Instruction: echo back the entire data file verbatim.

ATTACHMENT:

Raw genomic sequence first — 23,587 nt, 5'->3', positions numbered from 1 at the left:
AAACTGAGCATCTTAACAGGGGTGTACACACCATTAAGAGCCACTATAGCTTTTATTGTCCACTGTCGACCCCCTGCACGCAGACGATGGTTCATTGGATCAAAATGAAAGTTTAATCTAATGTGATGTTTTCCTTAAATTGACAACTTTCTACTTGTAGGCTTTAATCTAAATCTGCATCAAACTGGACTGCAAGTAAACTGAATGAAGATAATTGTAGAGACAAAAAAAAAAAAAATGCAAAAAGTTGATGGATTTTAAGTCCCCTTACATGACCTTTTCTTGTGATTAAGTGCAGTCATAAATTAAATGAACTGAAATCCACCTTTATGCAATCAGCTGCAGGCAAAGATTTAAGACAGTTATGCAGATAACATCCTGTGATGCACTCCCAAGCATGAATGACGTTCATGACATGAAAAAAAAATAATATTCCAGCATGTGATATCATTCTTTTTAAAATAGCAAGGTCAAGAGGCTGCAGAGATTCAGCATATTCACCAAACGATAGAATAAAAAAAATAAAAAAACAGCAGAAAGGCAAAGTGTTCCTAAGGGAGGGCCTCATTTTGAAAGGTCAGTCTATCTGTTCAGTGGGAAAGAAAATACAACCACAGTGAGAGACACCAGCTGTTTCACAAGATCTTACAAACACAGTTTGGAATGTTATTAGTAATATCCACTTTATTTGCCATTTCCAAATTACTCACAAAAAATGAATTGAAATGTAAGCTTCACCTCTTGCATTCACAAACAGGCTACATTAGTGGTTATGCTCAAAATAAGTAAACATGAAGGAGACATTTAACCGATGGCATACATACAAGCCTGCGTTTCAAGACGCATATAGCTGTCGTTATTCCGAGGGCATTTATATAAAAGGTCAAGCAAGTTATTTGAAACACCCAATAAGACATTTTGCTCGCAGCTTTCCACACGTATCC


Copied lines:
Raw genomic sequence first — 23,587 nt, 5'->3', positions numbered from 1 at the left:
AAACTGAGCATCTTAACAGGGGTGTACACACCATTAAGAGCCACTATAGCTTTTATTGTCCACTGTCGACCCCCTGCACGCAGACGATGGTTCATTGGATCAAAATGAAAGTTTAATCTAATGTGATGTTTTCCTTAAATTGACAACTTTCTACTTGTAGGCTTTAATCTAAATCTGCATCAAACTGGACTGCAAGTAAACTGAATGAAGATAATTGTAGAGACAAAAAAAAAAAAAATGCAAAAAGTTGATGGATTTTAAGTCCCCTTACATGACCTTTTCTTGTGATTAAGTGCAGTCATAAATTAAATGAACTGAAATCCACCTTTATGCAATCAGCTGCAGGCAAAGATTTAAGACAGTTATGCAGATAACATCCTGTGATGCACTCCCAAGCATGAATGACGTTCATGACATGAAAAAAAAATAATATTCCAGCATGTGATATCATTCTTTTTAAAATAGCAAGGTCAAGAGGCTGCAGAGATTCAGCATATTCACCAAACGATAGAATAAAAAAAATAAAAAAACAGCAGAAAGGCAAAGTGTTCCTAAGGGAGGGCCTCATTTTGAAAGGTCAGTCTATCTGTTCAGTGGGAAAGAAAATACAACCACAGTGAGAGACACCAGCTGTTTCACAAGATCTTACAAACACAGTTTGGAATGTTATTAGTAATATCCACTTTATTTGCCATTTCCAAATTACTCACAAAAAATGAATTGAAATGTAAGCTTCACCTCTTGCATTCACAAACAGGCTACATTAGTGGTTATGCTCAAAATAAGTAAACATGAAGGAGACATTTAACCGATGGCATACATACAAGCCTGCGTTTCAAGACGCATATAGCTGTCGTTATTCCGAGGGCATTTATATAAAAGGTCAAGCAAGTTATTTGAAACACCCAATAAGACATTTTGCTCGCAGCTTTCCACACGTATCC